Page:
At some point during my viewing of King’s Ransom, I glanced down at the long plastic straw protruding from my soft drink cup and wondered for a brief second if ramming it into the cornea of my left eye would 1) Produce a sensation more painful than listening to Anthony Anderson’s shrill, mega-phonic voice, or 2) Make for a situation funnier than the ones I was seeing on the big screen. Though I managed to fight off the urge long enough for the credits to roll, these questions stay with me. The world may never know.
Mr. Anderson, shockingly enough, plays a big, blubbery loudmouth named Malcolm King — a corporate CEO and freelance asshole who heads a multi-million-dollar marketing firm. As the audience will quickly learn (and ultimately, empathize), King is a character so obnoxious and repellant that he elicits nothing but disgust from his coworkers and companions, especially his estranged wife, who wants a lucrative divorce. In a harebrained attempt to stymie her, King conspires with his rock-stupid mistress to fake his own kidnapping. But little does he know his ex-wife, three pissed-off coworkers, and an innocuous white-trash loser have all separately hatched the same plan in order to exact revenge and/or financial gain. Get it? King’s ransom. Funny.
What follows are predictable hijinks of mistaken identity and motive confusion which end up landing King in the basement of hapless loser Corey, played by Jay Mohr. The duo form a charming bond through slapstick violence and offensive humor until finally the situations flare out of control, resolve themselves, and everyone ends up hunky-dory like you knew they would.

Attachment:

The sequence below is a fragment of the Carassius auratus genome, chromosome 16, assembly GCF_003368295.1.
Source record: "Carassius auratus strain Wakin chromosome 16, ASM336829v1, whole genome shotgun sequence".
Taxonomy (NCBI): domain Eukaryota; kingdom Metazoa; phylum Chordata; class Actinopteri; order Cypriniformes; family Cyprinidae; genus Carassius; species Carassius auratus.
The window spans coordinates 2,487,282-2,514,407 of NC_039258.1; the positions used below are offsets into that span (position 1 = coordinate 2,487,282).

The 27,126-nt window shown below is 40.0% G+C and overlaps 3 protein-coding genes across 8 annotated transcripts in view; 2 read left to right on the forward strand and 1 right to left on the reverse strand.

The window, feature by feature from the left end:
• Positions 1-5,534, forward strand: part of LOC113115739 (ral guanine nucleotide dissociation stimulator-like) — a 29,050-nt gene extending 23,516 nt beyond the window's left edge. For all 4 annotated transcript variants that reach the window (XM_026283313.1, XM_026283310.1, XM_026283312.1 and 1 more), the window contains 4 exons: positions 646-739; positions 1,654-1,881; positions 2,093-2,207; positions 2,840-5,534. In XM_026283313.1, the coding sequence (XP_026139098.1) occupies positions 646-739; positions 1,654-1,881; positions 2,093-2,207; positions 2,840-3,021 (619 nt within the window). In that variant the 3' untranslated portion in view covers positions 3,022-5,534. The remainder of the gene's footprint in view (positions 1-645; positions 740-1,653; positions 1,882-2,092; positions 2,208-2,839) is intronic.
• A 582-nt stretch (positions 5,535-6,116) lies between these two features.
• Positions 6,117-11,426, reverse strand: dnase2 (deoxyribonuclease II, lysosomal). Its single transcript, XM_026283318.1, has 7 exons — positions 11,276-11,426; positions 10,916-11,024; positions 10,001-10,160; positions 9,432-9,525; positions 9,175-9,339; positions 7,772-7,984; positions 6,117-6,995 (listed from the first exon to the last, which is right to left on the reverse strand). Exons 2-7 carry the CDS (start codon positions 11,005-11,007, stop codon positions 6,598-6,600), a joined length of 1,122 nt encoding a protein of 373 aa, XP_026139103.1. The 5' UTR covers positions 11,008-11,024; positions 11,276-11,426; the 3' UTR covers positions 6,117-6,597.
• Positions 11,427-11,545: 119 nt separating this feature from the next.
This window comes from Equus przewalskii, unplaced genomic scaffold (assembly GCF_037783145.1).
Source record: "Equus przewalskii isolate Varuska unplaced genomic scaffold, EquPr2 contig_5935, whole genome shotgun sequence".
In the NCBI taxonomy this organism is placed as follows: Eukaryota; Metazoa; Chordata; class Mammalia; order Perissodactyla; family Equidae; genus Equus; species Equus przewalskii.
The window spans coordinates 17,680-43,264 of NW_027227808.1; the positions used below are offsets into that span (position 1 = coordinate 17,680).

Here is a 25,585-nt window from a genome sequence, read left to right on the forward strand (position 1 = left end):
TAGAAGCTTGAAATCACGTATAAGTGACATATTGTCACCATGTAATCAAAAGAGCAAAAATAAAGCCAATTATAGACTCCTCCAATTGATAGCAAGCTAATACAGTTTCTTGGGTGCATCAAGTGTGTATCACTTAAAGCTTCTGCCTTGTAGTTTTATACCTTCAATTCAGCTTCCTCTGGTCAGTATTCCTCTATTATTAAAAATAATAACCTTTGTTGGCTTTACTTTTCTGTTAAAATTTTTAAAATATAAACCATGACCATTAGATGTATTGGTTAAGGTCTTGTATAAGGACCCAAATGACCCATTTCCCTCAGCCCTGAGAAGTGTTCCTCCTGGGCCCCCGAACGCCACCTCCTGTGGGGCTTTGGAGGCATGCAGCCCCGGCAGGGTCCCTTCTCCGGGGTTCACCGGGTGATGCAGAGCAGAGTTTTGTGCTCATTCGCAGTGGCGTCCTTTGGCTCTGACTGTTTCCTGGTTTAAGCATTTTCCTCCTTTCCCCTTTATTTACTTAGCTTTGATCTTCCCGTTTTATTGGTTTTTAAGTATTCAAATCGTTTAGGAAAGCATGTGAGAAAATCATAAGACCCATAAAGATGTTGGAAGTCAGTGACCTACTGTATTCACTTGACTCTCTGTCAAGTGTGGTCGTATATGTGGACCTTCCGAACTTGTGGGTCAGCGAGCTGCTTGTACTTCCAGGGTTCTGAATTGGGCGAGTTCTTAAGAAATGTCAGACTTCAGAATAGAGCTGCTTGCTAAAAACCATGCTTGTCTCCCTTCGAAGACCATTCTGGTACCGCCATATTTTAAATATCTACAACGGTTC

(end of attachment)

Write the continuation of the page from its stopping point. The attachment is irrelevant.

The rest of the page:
Perhaps the biggest problem was casting. Anderson, who’s built a ramshackle profile for himself appearing as the irritable doofus/sidekick in Kangaroo Jack and Barbershop, is clearly out of place playing a lead role. His personality may be appropriate to the portrayal of a big fat egotist, but Anderson’s performance is so loud, so galling, and so grating that the laughs it’s intended to provoke will be replaced by genuine hatred. The rest of the mostly unfamiliar cast just seem to be going through the motions with jokes and situations that are crude, offensive, or worst of all, unfunny.
The only two actors who manage to come close to the humor that subsidiary director Jeff Byrd seems to be playing for are Donald Faison and Charlie Murphy, who comprise a miniscule subplot in the botched kidnapping. Both actors finely utilize the comedic traits that have made them such popular television stars of late, and so naturally Byrd gives them roles with almost no screen time whatsoever.
All in all, King’s Ransom represents a completely botched entry into the “urban” film canon, given that the film team had plenty of funny archetypes to draw from and at least two reliable actors to pull it together. What it happens to be instead is a watered-down farce with characters too loathsome to be watchable and jokes that only stoned 8th graders would find funny. Then again, maybe there was some brilliantly-concealed cultural subtext in the line “I pooted” that I just didn’t get.
Phillip Stephens is a movie critic for Pajiba.
Film | May 12, 2006 | Comments ()